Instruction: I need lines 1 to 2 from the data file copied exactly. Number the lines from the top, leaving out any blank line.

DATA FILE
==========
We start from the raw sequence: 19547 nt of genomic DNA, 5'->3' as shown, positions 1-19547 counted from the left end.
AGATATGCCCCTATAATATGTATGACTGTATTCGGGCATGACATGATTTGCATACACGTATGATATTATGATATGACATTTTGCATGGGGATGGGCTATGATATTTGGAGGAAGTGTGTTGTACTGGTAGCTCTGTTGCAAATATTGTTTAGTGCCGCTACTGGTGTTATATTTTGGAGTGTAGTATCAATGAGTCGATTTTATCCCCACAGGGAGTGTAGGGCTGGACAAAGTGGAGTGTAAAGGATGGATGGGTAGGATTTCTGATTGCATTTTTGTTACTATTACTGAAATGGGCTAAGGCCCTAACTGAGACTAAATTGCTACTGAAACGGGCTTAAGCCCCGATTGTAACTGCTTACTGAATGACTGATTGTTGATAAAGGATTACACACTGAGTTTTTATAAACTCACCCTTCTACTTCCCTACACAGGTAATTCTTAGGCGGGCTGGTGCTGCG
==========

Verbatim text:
We start from the raw sequence: 19547 nt of genomic DNA, 5'->3' as shown, positions 1-19547 counted from the left end.
AGATATGCCCCTATAATATGTATGACTGTATTCGGGCATGACATGATTTGCATACACGTATGATATTATGATATGACATTTTGCATGGGGATGGGCTATGATATTTGGAGGAAGTGTGTTGTACTGGTAGCTCTGTTGCAAATATTGTTTAGTGCCGCTACTGGTGTTATATTTTGGAGTGTAGTATCAATGAGTCGATTTTATCCCCACAGGGAGTGTAGGGCTGGACAAAGTGGAGTGTAAAGGATGGATGGGTAGGATTTCTGATTGCATTTTTGTTACTATTACTGAAATGGGCTAAGGCCCTAACTGAGACTAAATTGCTACTGAAACGGGCTTAAGCCCCGATTGTAACTGCTTACTGAATGACTGATTGTTGATAAAGGATTACACACTGAGTTTTTATAAACTCACCCTTCTACTTCCCTACACAGGTAATTCTTAGGCGGGCTGGTGCTGCG